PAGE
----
Who We Are

West Southlands, in the southwest corner of Vancouver, is a welcoming community of around 300 homes in a semi-rural setting adjacent to Musqueam Park and forests that host a wide assortment of birds, native plants and wildlife. 

The West Southlands Residents Association (WSRA) is a volunteer-run, non-profit BC Society, founded in 1984 to maintain and enhance our neighbourhood, foster good relations with our neighbours and strengthen our connection to the natural environment through advocacy and community engagement. Membership is open to all residents within our boundaries.  The WSRA acts as the collective voice for our residents.

You can contact us via email (please ask to be included on our residents' email list) and join our Facebook group.


West Southlands Residents Association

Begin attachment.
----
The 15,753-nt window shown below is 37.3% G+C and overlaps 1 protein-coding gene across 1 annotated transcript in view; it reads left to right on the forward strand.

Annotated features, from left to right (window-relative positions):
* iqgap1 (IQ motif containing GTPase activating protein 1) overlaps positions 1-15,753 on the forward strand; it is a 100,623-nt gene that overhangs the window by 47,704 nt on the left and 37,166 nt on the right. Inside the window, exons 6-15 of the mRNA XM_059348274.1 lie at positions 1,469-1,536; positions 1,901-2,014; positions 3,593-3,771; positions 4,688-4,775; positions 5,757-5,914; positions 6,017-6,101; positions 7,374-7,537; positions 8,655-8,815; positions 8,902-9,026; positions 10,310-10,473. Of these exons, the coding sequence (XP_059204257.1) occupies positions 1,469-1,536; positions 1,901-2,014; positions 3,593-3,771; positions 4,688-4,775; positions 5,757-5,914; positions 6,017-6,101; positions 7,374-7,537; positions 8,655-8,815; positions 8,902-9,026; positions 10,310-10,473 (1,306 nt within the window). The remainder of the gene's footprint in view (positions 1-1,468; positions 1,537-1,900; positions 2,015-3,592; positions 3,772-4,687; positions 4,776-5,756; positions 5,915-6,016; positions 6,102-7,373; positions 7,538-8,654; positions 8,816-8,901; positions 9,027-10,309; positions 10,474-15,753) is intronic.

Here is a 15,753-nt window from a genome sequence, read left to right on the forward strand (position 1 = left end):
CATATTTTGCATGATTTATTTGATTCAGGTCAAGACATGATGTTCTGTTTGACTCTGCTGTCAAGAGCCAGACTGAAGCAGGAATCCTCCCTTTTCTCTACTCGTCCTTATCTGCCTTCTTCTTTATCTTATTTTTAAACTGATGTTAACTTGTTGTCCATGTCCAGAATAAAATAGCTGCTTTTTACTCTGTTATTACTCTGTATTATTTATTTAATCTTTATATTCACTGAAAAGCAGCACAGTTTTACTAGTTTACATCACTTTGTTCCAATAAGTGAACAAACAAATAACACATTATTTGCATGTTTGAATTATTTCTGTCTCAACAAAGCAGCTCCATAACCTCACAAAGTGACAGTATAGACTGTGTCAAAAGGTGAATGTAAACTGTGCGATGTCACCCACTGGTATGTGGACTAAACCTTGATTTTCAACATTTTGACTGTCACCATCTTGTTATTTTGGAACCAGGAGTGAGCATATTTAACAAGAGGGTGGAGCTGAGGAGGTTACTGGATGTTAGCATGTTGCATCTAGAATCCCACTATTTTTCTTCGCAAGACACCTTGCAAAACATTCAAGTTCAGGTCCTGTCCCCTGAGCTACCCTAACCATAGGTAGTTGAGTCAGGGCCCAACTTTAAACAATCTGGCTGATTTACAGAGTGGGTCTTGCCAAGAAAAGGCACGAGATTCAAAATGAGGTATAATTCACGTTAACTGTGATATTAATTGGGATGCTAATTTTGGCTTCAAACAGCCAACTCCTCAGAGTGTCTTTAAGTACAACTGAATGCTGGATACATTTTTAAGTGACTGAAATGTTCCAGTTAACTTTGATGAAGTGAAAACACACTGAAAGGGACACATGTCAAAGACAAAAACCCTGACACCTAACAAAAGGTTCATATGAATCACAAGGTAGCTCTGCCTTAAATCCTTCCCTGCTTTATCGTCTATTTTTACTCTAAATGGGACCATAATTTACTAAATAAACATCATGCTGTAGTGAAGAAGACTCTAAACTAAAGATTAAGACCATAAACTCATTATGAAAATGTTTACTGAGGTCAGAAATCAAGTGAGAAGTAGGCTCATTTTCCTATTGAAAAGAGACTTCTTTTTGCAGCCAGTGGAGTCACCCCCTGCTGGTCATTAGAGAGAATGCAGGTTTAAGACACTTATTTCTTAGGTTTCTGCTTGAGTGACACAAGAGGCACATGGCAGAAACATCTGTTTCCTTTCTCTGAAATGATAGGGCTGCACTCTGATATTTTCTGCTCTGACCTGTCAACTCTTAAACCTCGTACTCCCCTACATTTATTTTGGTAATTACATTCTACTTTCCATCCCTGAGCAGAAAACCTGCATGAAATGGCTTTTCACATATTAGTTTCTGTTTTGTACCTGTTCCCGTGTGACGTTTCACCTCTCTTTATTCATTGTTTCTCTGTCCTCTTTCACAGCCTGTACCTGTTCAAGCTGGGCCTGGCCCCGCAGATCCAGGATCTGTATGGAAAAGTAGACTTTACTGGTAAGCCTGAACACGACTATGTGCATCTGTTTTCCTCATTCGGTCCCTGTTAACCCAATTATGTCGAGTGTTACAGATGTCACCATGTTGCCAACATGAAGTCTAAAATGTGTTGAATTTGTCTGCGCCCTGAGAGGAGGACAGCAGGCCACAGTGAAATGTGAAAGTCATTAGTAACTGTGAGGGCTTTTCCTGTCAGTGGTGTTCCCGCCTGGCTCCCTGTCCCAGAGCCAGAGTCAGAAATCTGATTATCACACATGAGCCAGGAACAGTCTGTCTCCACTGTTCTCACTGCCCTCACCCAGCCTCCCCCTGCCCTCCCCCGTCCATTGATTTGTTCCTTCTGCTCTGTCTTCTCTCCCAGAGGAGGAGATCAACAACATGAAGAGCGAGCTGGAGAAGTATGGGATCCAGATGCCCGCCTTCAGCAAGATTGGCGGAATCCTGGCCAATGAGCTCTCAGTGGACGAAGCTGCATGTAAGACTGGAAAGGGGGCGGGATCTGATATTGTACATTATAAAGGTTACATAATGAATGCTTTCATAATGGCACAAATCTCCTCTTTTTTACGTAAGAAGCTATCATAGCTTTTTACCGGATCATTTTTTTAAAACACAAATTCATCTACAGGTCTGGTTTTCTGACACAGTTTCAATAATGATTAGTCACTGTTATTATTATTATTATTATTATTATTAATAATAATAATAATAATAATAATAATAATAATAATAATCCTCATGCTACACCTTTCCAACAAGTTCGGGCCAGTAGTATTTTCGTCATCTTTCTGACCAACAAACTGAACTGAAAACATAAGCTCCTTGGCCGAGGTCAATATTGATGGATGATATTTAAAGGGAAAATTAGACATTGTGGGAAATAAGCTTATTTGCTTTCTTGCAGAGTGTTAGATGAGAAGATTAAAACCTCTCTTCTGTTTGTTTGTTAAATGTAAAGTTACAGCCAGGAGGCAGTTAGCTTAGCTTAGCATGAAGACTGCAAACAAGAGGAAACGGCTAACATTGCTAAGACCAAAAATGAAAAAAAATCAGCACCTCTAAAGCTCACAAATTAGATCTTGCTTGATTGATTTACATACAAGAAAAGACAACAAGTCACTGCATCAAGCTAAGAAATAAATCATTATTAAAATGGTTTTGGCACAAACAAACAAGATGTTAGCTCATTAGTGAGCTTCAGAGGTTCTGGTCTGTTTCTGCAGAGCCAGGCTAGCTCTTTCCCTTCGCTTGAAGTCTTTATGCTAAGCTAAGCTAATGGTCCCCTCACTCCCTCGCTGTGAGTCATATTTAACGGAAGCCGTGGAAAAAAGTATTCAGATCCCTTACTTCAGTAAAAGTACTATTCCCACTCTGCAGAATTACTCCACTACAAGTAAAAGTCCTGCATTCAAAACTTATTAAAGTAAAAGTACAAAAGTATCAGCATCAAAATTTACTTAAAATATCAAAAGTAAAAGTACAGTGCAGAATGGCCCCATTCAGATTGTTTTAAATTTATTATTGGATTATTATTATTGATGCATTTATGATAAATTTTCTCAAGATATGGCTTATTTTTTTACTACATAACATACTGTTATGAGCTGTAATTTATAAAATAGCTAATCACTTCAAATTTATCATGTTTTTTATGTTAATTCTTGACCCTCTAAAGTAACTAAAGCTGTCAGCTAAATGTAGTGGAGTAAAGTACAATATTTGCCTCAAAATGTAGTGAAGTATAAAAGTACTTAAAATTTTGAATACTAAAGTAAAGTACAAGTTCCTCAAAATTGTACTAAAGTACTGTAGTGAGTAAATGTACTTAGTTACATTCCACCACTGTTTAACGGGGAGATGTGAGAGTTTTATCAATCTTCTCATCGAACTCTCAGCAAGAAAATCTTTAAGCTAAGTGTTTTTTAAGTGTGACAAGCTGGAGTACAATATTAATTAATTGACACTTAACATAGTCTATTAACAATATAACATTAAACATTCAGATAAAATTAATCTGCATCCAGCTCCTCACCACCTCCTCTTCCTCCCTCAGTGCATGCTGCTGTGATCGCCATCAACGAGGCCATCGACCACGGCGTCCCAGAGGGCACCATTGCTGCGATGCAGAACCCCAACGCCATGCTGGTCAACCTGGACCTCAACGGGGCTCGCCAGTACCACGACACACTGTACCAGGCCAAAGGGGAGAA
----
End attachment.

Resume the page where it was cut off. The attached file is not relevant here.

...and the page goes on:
Our 2022 Annual General Meeting is in September. See the Newsletter ( 简讯中文  ) for details

WSRA gratefully acknowledges that we are on the unceded ancestral territory of the Musqueam people

What We Do

Protection and enhancement of green space is a high priority in West Southlands. Musqueam Park and Musqueam Marsh Nature Park are part of a wildlife corridor that connects Pacific Spirit Regional Park to  trails along the Fraser River. Portions of the 24-hectare Musqueam Park are covered with dense, natural second growth forest of western red cedar, western hemlock, Douglas fir, and red alder. The park also has an off-leash field for dogs and two irrigated soccer fields. Trails and a bridle path weave through the magical wetlands filled with birds and urban wildlife. 

Flooding is a top-of-mind issues for many West Southlands residents. Drainage is a growing concern as sea-level rise and heavier rains increase pooling and water flow in West Southlands.


Traffic levels and speeds along Dunbar and Collingwood Streets and 51st Avenue continue to be of concern. Most neighbourhood streets have no sidewalks, and the few sidewalks available are unpaved, so not easy to navigate with strollers, wheelchairs, walkers, or other wheeled devices. This means that pedestrians often have to walk on the streets.